(Minghui.org) Two events, a bomb cyclone and an atmospheric river, brought a severe storm to northern California on October 24, 2021. This led to rainfall amounting to 138.2 mm (or 5.44 inches) in Sacramento, breaking the record of single-day rainfall since 1880.
A bomb cyclone is a rapidly intensifying storm within a 24-hour period when the barometric pressure drop exceeds 24 millibars, according to meteorologists. The atmospheric river, on the other hand, is a flow of rain and moisture.
The two events combined together, leading to the strongest storm in the past 26 years, or the third strongest since 1950, reported the San Francisco Chronicle. PG&E, the main utility company in the region, reported 646,000 households and businesses had lost electricity. Power was restored for most by Monday, October 25.
Undersea Volcano Eruption in Japan
The Fukutokuokanoba undersea volcano, located hundreds of kilometers away in the Ogasawara island chain, erupted on August 13, producing 300 to 1,000 tons of magma. This not only formed two islands, but also resulted in floating pebbles near Okinawa Island by October.
The volcano has impacted fisheries and tourism, reported NHK. As of October 25, about 750 fishing boats had canceled their trips to the ocean to avoid potential engine damage caused by the pebbles. The coastline of Okinawa Island also appeared gray due to spewed pumice. Experts estimate it will take from one to two years to clean up the area and restore the coastline.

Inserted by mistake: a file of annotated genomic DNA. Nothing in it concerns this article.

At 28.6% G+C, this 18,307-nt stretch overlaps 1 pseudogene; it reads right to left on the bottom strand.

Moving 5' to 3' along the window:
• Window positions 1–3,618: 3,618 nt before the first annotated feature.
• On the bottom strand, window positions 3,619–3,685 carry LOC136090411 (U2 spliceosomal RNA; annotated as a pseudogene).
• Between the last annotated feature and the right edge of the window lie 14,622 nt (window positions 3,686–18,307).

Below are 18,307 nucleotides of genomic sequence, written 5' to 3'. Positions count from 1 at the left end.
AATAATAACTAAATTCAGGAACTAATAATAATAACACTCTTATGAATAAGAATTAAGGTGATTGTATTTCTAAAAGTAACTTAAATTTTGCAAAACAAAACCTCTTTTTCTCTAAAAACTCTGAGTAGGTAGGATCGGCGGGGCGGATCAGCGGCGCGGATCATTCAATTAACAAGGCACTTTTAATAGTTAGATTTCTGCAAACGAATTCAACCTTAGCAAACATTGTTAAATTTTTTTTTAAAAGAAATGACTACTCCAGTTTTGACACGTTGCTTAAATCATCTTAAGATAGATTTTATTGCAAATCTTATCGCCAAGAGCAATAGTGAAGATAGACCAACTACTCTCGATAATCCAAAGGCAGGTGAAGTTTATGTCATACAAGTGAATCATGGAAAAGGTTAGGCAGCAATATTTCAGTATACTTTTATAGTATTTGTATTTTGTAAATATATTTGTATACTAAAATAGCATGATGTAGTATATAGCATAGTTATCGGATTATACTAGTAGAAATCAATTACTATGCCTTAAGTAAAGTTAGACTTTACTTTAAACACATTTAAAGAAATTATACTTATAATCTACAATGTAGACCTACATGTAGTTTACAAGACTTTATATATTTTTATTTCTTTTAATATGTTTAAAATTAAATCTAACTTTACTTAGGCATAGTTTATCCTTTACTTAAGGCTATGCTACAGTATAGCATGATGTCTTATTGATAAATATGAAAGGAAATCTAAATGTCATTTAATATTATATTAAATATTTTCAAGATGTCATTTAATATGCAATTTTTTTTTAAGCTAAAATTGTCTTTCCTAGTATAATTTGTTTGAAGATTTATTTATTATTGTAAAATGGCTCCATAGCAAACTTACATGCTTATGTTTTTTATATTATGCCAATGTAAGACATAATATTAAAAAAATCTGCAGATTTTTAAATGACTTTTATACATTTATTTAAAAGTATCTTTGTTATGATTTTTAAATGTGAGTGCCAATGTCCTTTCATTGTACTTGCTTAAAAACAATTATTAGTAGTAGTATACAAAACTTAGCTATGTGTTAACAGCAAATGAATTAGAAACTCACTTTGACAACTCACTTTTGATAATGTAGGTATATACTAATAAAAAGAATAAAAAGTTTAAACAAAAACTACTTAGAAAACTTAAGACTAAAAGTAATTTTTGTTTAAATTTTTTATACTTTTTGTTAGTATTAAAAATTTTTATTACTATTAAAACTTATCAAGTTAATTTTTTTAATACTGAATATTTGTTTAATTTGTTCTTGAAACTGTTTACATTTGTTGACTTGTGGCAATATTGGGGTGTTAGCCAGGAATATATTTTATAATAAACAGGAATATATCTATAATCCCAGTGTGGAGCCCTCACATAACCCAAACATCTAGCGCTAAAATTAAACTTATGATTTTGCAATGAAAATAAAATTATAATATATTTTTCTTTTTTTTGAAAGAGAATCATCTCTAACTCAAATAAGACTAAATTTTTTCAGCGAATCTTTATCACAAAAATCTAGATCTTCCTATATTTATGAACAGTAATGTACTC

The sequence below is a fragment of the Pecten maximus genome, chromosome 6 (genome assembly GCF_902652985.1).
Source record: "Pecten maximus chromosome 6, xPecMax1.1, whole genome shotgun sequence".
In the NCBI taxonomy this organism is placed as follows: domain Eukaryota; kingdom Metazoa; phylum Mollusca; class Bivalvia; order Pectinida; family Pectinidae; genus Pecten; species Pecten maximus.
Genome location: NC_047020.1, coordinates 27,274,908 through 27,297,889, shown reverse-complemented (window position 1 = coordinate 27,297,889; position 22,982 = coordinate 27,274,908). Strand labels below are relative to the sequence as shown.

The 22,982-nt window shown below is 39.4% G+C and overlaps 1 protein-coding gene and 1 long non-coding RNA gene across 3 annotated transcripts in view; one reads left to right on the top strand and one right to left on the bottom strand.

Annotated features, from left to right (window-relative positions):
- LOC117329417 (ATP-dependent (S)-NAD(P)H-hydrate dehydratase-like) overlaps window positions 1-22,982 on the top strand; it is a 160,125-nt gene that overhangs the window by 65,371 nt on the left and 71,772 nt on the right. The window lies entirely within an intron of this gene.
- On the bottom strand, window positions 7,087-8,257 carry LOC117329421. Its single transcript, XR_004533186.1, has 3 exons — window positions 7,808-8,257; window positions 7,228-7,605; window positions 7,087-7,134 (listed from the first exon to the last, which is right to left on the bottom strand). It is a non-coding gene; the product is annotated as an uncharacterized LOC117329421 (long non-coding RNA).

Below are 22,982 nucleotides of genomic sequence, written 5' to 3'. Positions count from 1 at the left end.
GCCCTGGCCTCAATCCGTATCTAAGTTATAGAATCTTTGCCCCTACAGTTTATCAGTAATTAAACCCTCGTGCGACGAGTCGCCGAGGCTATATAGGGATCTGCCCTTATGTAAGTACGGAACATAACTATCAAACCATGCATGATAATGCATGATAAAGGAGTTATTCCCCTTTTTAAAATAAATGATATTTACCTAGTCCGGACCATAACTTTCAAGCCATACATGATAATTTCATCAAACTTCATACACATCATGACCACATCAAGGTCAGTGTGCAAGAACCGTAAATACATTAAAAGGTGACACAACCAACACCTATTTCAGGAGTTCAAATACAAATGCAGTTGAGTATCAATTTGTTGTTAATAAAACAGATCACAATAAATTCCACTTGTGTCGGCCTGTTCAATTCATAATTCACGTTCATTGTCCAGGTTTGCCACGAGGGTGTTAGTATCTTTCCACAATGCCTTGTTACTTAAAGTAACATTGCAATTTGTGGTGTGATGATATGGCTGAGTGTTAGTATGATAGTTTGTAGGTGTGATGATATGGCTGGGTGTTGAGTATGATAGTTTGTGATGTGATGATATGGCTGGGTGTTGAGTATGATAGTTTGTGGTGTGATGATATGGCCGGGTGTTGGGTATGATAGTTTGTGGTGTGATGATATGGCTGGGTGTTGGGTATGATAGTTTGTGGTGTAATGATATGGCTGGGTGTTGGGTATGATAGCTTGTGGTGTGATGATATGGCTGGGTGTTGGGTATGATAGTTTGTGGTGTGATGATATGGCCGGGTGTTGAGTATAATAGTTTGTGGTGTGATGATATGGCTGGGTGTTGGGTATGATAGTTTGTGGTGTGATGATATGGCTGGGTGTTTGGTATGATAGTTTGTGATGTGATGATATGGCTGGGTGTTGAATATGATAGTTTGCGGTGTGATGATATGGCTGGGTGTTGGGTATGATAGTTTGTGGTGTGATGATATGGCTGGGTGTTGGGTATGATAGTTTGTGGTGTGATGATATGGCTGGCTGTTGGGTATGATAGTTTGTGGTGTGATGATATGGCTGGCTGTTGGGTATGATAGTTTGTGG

Power Outage in Australia
A major storm hit Victoria, Australia, on the night of October 28, leading to power outages over a large area, with 500,000 households losing electricity.
Many trees fell in residential areas, and some damaged houses. The roofs and balconies of some houses were also damaged by the gust. As the capital of Victoria and the second-most populous city in Australia, Melbourne is also the largest port in the country. But many 20 and 40-foot shipping containers were also blown sideways by the wind. The recorded wind speed was up to 100 kilometers (or 62 miles) per hour on the morning of October 29, and up to 143 kilometers (or 89 miles) per hour on nearby islands.
The Age, a major daily newspaper in Melbourne, reported that about 85,000 Victorians still had no power as of early October 30, and some could wait for days before the power could be restored.
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